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Hajj commission responds to allegations of fraudulent practices

The National Hajj Commission of Nigeria, NAHCON, has responded to a story circulating on social media being an allegation of fraudulent prac...


The National Hajj Commission of Nigeria, NAHCON, has responded to a story circulating on social media being an allegation of fraudulent practices by the Commission through the Hajj Savings Scheme (HSS) platform.


The Commission reacted in a statement signed by Fatima Sanda Usara, its head of Public Affairs.


In the said story, there is a request that the Hajj Savings Scheme be suspended as well as mandating House Committee on Pilgrimage to investigate the scheme.


In the allegation, it was stated that the HSS was established in 2006 for intending Muslim pilgrims to save towards performing the Hajj.


According to the report, within two years of NAHCON’s partnership with JA’IZ Bank to assist intending pilgrims to save under the Hajj Savings Scheme, the customer base has hit over 4000 with one billion naira savings in the account.


It was alleged that the scheme lacked transparency and accountability.


The story also quoted an expression of fear that, if the development is not tackled, it will lead to corruption in the system and disregard for the extant law.


In another purported statement from the same sitting, it was stated that for more than two years, intending pilgrims had been contributing to the scheme, but were unable to perform the Hajj due to the Coronavirus (COVID-19) pandemic, instead, it was alleged that against the act establishing the commission, NAHCON was dipping its hand into the fund.


However, the Commission said to put the record straight, first, the Hajj Savings Scheme was launched on the 4th of October 2020 as against 2006. 2006 is the year the Commission was established by the way.


Secondly, it said that the scheme lacked transparency, but the Commission said it would interest the public to know that each subscriber to the scheme receives a monthly update on his/her deposits detailing whatever profit accrues to it and that Pilgrims on the HSS monitor their accounts directly from their phones if they wish.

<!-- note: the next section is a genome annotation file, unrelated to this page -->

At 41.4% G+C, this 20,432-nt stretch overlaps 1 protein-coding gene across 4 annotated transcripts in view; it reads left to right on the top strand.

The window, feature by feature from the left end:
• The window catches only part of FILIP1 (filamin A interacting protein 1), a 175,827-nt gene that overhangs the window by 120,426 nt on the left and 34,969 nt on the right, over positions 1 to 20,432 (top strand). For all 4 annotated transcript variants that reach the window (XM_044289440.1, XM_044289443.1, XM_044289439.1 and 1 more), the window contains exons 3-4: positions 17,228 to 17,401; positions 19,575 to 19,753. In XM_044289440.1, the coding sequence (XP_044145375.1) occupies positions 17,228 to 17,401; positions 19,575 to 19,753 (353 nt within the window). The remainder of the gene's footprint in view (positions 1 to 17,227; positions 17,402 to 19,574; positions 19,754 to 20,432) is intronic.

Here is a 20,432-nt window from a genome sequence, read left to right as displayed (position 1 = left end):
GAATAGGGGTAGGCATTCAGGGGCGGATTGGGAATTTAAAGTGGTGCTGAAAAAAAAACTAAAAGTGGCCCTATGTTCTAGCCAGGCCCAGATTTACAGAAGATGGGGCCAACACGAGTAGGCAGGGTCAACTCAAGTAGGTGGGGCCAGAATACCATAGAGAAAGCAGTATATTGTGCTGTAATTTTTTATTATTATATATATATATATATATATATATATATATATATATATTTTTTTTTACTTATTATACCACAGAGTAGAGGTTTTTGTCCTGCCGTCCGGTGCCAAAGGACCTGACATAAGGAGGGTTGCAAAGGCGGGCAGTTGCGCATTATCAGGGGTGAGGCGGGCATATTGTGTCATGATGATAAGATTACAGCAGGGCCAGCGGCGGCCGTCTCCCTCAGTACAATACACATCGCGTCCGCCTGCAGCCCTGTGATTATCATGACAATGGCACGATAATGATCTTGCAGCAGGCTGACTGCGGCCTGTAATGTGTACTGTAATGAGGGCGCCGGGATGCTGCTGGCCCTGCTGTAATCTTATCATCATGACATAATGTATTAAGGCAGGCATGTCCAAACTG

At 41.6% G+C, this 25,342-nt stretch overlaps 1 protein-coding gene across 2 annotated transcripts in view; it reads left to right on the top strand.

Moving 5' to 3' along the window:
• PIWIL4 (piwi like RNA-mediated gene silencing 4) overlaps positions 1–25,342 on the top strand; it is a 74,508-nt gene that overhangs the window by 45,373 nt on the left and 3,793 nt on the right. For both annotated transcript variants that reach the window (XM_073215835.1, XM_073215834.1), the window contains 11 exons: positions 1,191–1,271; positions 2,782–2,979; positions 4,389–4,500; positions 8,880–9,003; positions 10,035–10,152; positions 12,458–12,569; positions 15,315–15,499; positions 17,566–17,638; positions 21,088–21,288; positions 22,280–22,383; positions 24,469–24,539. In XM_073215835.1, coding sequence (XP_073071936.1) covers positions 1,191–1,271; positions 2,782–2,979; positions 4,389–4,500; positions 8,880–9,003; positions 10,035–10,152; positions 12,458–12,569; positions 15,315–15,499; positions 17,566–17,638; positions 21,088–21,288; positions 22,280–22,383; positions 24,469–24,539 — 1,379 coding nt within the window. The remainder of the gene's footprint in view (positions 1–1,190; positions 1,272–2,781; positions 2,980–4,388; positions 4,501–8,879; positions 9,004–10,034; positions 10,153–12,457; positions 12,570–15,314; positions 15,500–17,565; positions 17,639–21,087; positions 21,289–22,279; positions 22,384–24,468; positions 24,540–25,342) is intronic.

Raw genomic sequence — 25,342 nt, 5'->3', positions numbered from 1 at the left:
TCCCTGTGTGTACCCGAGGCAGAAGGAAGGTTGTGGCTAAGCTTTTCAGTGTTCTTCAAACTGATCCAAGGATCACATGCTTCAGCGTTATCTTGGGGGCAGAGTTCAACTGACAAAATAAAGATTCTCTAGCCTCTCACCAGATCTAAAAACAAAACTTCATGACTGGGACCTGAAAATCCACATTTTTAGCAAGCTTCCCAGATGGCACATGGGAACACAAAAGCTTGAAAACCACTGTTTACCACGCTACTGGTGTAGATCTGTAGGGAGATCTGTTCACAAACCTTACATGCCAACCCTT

Besides, NAHCON said it had constantly given progress reports to State Welfare Boards on the performance of the scheme, the most recent being in March when the Commission released details of profit distribution to each of the state boards.


It said that dividends were shared with the states with the details forwarded to them.


The Commission provided a table for profits shared from inception to December 2021: See attached.



The Hajj Commission pointed out that had the scheme lacked transparency, information on the customer base or funds gathered would not have been known to the public.


On the allegations of NAHCON dipping its hand into the fund, the Commission said it wished to state that the HSS is safely under the custody of Ja’iz Bank.


“For two years that Hajj did not take place, pilgrims’ Hajj fare deposits have been in the coffers of most State Pilgrims’ Welfare Boards/Agencies/Commissions against NAHCON’s directives and against extant laws with the exception of Adamawa: that remitted N500,000,000.00; Bauchi: N327,500,000.00, Borno: N100,000,000.00; Edo:N124,000,000.00; Gombe: N350,000,000.00; Kogi: N26,633,940.00; Nasarawa: N252,000,000.00; Niger: N433,110,000.00; Osun: N150,000,000,00; Oyo: N2000,000,000.00; Taraba: N400,000,000.00; Yobe: N400,000,000.00; and Armed Forces: N320,000,000.00 .”


It added that “Equally, the remittances made by the aforementioned states totalling N3,583,243,940.00 were safely kept in the Central Bank of Nigeria until early this year when the amount was finally returned to the respective states.


“By introducing the HSS, what NAHCON aims to achieve is profit for the pilgrim who entrusts his money for the sake of travelling for Hajj.


“If the quoted amount above had been deposited with the Ja’iz bank under the HSS, the bonuses the pilgrims would receive would have superseded what they gained presently.


“It was for this reason that the Commission instructed state boards to register their pilgrims under the scheme to make their deposits appreciate thereby cushioning the effect of devaluation.


“Curiously, has the pilgrim who deposited his money under the states received additional profit under the two years his money has been with the authorities? The story would have been different if the deposits were made under the Hajj Savings Scheme.


“Finally, the National Hajj Commission of Nigeria makes bold to invite the Economic and Financial Crimes Commission to investigate the operation of the Hajj Savings Scheme as well as to investigate the management of pilgrims’ funds under each Muslim Pilgrims’ Welfare Boards of the federation. This invitation will be formally forwarded to EFCC to absolve the Commission of any allegations.


“Additionally, NAHCON supports and welcomes the investigation by the House Committee on Pilgrimage.”

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